Rosacea is a common skin condition in adults over the age of 30. Living with rosacea can be problematic, flares can pop up anytime and anywhere. According to the NHS, an estimated 1 in 10 Brits are living with rosacea, and despite this there is no cure for the skin condition that produces acne-like breakouts and visible blood vessels. Individual flare ups differ case by case but there are specific things that can make any symptom worse.
It is still uncertain what causes rosacea, but when you flush, blood rushes to your face, making it red and warm. Ultimately, this makes your rosacea worse. Avoiding activities and emotions that cause you to flush can reduce your rosacea symptoms. To explain the most common rosacea triggers, aesthetic specialist at Candela Medical, Chanele Rosa has revealed the 7 most common triggers.
Excessive alcohol consumption can trigger rosacea flare ups so you might want to consider limiting your intake. Certain drinks have been noted as the top influencers of rosacea breakouts such as red wine, beer, gin and vodka. It is worth making a conscious effort to understand your limits and find an alternative to de-stressing in a way that doesn’t cause flare ups.
Spicy foods have been found to be a big culprit in worsening rosacea symptoms. A survey of over 400 people by the National Rosacea Society found that spices and hot food worsened symptoms in up to 75% of adults suffering with rosacea. The reason why spicy foods aggravate symptoms is because of a compound called capsaicin which gives food heat. Capsaicin affects the pain receptors in your skin making it feel warm which leads to flushing. Although it increases burning and colour in the face, spicy foods do not cause rosacea.
Exercise is good for the body and the soul; but it can increase the likelihood of a flare-up. Cardio in general is known to be the most aggravating due to the increase in the body’s demand for oxygen which results in higher respiration and heart rates. This can range from low to medium intensity forms of activity such as jogging, swimming and cycling. Increased heart rate and respiration causes flushing from increased blood flow to the skin. The key is to modify the workout to minimise the effects on rosacea whilst still maintaining the cardiovascular and respiratory benefits, consider exercising in off-peak hours when the sun is low, the temperature is cool and always keep yourself hydrated.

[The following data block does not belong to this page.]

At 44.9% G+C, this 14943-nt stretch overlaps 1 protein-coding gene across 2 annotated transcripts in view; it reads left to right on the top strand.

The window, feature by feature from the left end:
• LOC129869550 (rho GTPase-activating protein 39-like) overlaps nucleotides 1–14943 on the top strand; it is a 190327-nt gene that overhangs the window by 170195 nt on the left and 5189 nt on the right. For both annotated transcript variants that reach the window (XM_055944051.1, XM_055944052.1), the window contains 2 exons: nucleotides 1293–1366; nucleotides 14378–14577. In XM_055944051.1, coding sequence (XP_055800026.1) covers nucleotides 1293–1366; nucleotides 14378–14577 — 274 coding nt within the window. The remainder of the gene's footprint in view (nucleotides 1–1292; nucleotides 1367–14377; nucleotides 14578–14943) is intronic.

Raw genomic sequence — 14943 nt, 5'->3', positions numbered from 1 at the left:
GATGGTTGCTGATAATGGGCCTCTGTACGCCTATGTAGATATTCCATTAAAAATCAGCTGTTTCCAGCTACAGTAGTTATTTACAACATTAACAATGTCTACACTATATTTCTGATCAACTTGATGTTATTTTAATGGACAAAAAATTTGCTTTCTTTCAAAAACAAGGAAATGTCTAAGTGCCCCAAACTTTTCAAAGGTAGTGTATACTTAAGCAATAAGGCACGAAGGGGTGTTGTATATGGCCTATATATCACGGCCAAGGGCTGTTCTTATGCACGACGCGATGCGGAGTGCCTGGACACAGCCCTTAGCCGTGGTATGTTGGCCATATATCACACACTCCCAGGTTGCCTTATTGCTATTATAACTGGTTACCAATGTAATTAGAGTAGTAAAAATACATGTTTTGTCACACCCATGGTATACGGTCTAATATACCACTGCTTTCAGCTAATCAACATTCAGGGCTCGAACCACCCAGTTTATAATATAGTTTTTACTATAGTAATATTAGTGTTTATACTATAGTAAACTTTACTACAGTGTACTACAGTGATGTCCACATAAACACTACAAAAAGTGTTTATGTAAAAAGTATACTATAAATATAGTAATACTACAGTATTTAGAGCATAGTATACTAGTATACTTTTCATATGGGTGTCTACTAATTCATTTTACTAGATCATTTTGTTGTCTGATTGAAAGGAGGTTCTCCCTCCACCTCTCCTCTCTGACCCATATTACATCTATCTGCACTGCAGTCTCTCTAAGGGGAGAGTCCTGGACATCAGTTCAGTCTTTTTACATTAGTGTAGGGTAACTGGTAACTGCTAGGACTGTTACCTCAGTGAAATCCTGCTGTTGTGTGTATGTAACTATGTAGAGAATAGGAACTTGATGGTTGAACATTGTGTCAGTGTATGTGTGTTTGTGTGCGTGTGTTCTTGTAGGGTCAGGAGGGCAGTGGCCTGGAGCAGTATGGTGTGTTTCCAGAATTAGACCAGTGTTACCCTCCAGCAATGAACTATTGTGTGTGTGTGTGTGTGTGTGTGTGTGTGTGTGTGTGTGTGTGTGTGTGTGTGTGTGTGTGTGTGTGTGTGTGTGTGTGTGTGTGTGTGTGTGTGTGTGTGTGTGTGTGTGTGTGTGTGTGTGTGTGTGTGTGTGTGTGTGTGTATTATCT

Stress and anxiety can cause rosacea symptoms to become increasingly worse. Life can be unfair sometimes so you can’t always avoid stressful thoughts, but you can help minimise the effects it has on your life and skin. Mediation, yoga and tai chi are great stress-busting activities. Meditation may change your brain structure by changing how you absorb information and ultimately avoiding over stressing. Learn which way works best for you to find your inner peace before stress results in a rosacea flare-up.
Sun exposure is the most common factor that triggers rosacea. Ultraviolet rays from the sun is recorded as a trigger for rosacea because of the severe-exposed skin that rosacea causes. Those with fair skin are more likely to experience sun damage, and signs of sun damage can be found on rosacea skin tests. To protect your skin, limit exposure to the sun especially between 10am and 4pm and use a broad-spectrum sunscreen which protects against UVA and UVB rays.
Makeup can help hide signs of rosacea but be careful with what you’re using as certain ingredients can leave your skin dry and irritated. Mineral-based makeup is a great choice for people with rosacea as it doesn’t contain preservatives or other additives that can irritate the skin. If you need foundation, opt for silicone, some makeup comes tinted with green or yellow base which helps to hide redness. Water-based makeup that is fragrance-free and nonallergenic is best for rosacea sufferers. Avoid products containing alcohol, menthol, witch hazel and eucalyptus oil.
Bitter winter winds and temperatures commonly trigger rosacea. If outside in minus temperatures, cover your face with a scarf or ski mask to avoid irritating the blood vessels and apply sunscreen. For extra protection, ask your dermatologist about a skin barrier topical cream that could further protect your skin from winter rosacea flare ups. It is best to limit your outdoor time if you find an increased irritation from the wind.